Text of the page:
1. Scott says

    I have been reading all over the place about Operation Twist, but I don’t believe it is feasible without the FED expanding its balance sheet.

    In particular, Treasuries is just another asset. As the global economy continues to experience a debt implosion in the private sector (and soon to be public sector), the holders of the debt will have to sell some assets to make good on their own debts (the inter-linking of the global economy). One of the assets to be sold will be Treasuries.

    With fewer dollars chasing Treasuries, I expect to see rising yields across the board. The FED can consciously mis-price a specific duration, but there will be too few dollars chasing the Treasury asset class as a whole and some other duration will see higher yields than expected.

    The only way this process will reverse is either with (1) expanded FED balance sheet (2) default re-structurings (though many clever/surreptitious approaches to this exist)

    1. Edward Harrison says

      Scott,

      Rob wrote me to say thi:

      “No reason why Fed cannot buy long end of Treasury curve and sell shorter duration holdings with no net change in total assets held by Fed.

      Fed creates money out of thin air by crediting bank accounts electronically, and will never be a forced seller of assets.

      Treasuries tend to be favored during “risk off” trading period as they are default free, since the government creates the money required to buy bonds in a nation with a sovereign currency. Less liquid, higher risk assets get sold first. Treasury prices tend to get bid up along the way.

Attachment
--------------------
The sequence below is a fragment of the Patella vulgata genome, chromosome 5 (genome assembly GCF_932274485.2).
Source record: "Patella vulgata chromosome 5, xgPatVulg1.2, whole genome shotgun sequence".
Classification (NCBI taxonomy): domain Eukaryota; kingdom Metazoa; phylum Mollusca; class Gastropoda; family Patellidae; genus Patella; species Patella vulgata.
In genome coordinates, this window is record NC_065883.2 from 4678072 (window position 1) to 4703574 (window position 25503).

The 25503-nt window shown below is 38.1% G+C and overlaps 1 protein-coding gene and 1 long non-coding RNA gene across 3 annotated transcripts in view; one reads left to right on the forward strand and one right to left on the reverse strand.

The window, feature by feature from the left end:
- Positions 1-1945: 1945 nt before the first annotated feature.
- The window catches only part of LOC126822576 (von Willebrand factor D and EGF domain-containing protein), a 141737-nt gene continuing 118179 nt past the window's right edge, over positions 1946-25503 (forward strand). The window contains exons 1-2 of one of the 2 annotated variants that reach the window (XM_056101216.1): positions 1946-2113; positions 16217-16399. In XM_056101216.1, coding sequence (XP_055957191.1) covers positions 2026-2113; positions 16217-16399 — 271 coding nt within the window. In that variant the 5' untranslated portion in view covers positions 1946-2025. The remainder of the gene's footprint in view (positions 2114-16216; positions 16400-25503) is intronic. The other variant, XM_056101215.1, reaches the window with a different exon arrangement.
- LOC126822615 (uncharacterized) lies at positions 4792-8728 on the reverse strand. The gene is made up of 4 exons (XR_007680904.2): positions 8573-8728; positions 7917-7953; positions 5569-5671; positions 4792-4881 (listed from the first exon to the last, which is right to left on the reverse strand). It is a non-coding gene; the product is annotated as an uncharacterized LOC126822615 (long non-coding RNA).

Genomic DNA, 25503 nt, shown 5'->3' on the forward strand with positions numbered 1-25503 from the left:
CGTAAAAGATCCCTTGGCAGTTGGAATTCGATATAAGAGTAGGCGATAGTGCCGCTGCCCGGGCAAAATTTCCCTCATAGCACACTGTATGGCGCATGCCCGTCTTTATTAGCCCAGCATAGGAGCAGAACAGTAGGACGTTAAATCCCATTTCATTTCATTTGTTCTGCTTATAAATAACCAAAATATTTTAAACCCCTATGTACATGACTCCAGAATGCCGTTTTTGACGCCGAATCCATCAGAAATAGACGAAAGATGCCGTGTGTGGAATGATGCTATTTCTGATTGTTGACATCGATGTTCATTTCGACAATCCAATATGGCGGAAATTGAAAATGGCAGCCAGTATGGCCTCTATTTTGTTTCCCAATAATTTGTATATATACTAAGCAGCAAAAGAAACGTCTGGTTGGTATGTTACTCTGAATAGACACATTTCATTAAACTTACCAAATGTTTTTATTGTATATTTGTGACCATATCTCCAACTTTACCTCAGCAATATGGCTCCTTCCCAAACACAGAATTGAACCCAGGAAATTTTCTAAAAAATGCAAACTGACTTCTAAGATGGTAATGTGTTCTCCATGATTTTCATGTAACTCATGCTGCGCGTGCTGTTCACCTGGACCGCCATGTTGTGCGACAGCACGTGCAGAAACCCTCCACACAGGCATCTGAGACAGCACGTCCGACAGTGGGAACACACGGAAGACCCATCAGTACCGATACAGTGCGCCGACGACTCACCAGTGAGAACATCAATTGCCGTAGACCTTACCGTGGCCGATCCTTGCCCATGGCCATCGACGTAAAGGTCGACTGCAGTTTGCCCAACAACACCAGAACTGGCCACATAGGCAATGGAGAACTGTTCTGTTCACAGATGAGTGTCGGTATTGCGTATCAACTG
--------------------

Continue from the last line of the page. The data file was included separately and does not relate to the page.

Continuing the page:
In US nonfinancial corporate sector is net issuing debt again, household debt still contracting, and their is very mild growth in eurozone private debt, so not sure about the assertion of a private debt collapse, although it should show up in the eurozone periphery first.”

  2. flow5 says

    In almost every instance in which John Maynard Keynes wrote the term “bank” in the General Theory it is necessary to substitute the term “financial intermediary” in order to make the statement correct, i.e., the Gurley-Shaw thesis,”Requiem for Regulation Q: What It Did and Why It Passed Away”, etc.

    IOeRs induce dis-intermediation in the money market (which is differentiated by its position on the yield curve (i.e., short-term borrowing & lending with original maturities within a one year period).

    Depending upon the source, IOeRs may reduce the supply of loan-funds, increase the cost of loan-funds, & absorb existing savings. I.e., the IOR policy will exacerbate stagflation.

    Private sector loan demand hasn’t normalized (completely rebounded). The success of any interest pegging policy is of limited duration and is dependent upon stable inflation expectations in the capital markets.

  3. Scott says